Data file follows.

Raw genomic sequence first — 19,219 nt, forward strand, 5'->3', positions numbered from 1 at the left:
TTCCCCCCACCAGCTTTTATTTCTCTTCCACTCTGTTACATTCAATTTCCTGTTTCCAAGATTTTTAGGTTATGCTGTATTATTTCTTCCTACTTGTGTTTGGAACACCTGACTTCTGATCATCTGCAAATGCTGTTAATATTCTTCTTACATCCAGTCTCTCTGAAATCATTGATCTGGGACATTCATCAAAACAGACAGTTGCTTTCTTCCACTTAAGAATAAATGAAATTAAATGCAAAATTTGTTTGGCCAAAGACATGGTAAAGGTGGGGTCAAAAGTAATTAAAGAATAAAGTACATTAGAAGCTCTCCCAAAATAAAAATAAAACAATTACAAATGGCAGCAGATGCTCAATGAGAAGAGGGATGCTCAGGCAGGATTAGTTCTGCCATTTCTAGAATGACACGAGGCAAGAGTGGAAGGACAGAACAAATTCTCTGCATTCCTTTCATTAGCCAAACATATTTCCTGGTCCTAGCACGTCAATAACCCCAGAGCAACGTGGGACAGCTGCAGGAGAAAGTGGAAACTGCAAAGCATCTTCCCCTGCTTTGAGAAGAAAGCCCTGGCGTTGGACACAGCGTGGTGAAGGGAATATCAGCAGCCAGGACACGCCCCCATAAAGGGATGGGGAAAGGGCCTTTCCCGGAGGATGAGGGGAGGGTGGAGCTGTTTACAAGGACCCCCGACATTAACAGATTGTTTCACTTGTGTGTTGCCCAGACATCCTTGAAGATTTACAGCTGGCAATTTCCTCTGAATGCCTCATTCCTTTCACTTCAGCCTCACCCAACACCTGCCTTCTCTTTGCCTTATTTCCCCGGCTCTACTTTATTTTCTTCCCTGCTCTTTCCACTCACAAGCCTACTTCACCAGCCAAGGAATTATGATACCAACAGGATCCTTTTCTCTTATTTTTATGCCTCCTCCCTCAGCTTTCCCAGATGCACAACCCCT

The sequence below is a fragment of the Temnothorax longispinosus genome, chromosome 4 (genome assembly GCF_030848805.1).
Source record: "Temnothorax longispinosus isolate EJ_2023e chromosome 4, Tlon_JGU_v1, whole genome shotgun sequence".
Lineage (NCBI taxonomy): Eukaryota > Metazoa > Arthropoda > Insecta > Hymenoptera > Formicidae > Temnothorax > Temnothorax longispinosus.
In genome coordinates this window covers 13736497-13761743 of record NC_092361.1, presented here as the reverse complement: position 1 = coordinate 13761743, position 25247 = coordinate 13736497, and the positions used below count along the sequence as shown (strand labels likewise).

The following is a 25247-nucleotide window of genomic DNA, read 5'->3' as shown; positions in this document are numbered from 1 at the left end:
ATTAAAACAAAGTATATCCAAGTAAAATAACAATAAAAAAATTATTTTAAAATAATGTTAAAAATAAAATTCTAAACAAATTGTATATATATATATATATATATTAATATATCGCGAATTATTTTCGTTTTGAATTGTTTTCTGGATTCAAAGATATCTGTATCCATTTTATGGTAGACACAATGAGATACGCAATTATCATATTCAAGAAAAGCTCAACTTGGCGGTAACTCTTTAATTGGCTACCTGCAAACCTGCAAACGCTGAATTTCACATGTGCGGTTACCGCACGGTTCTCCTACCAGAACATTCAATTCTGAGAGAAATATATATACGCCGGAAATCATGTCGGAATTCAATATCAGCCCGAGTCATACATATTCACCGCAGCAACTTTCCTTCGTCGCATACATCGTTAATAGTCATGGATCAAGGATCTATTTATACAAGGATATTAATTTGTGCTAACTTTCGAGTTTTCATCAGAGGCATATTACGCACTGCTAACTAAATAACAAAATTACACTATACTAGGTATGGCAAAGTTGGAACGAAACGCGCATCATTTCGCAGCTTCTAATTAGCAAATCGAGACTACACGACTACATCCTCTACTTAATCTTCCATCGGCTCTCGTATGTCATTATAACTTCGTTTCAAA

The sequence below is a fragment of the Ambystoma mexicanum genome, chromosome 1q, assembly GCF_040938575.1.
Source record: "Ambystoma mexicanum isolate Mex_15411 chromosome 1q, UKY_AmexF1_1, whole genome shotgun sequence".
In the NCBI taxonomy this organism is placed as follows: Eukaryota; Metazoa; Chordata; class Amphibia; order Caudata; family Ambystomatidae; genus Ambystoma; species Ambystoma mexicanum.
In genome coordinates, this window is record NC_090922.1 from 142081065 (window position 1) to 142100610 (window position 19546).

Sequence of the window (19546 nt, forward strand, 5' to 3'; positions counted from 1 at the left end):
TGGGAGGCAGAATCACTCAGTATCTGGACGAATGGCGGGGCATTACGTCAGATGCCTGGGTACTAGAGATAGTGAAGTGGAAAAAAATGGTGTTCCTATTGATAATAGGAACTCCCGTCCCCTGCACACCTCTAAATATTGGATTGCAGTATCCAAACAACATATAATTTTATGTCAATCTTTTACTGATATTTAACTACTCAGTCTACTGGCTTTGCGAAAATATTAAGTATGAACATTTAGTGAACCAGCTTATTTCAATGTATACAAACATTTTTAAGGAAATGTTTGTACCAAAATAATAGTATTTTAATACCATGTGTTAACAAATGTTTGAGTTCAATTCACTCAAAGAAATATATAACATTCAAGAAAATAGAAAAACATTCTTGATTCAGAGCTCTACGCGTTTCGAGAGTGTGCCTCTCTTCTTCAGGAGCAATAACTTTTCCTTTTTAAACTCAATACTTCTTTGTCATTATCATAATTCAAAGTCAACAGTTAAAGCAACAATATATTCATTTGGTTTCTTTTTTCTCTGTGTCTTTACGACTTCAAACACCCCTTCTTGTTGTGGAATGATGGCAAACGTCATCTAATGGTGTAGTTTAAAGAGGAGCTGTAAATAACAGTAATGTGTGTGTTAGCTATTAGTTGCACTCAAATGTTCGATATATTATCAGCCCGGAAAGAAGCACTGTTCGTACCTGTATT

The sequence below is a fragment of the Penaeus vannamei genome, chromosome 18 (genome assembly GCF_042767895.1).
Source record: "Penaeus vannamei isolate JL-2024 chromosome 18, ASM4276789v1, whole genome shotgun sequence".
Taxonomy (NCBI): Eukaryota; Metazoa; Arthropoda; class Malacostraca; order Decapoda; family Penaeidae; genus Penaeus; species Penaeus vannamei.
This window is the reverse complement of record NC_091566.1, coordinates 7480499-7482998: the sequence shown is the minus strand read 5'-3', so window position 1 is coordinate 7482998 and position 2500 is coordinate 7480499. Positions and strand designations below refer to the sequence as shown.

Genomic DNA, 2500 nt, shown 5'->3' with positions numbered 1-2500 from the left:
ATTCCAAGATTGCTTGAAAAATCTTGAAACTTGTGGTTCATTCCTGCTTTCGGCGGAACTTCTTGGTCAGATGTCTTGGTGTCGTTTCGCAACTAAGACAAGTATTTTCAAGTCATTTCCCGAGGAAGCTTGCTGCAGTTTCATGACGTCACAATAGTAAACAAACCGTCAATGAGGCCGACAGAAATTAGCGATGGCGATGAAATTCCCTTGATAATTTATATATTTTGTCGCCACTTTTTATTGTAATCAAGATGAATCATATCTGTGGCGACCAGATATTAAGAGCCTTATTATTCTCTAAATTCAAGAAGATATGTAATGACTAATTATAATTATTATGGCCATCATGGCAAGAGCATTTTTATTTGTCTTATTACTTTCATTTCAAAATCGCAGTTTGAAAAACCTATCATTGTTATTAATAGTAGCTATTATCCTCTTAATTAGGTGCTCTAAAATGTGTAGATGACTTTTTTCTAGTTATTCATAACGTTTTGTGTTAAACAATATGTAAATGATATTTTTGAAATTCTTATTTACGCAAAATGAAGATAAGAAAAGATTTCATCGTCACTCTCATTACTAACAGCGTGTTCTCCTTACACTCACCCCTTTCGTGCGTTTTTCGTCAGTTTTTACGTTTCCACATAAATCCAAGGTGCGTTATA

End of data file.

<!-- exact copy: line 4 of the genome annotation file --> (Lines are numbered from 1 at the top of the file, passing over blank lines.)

Source record: "Temnothorax longispinosus isolate EJ_2023e chromosome 4, Tlon_JGU_v1, whole genome shotgun sequence".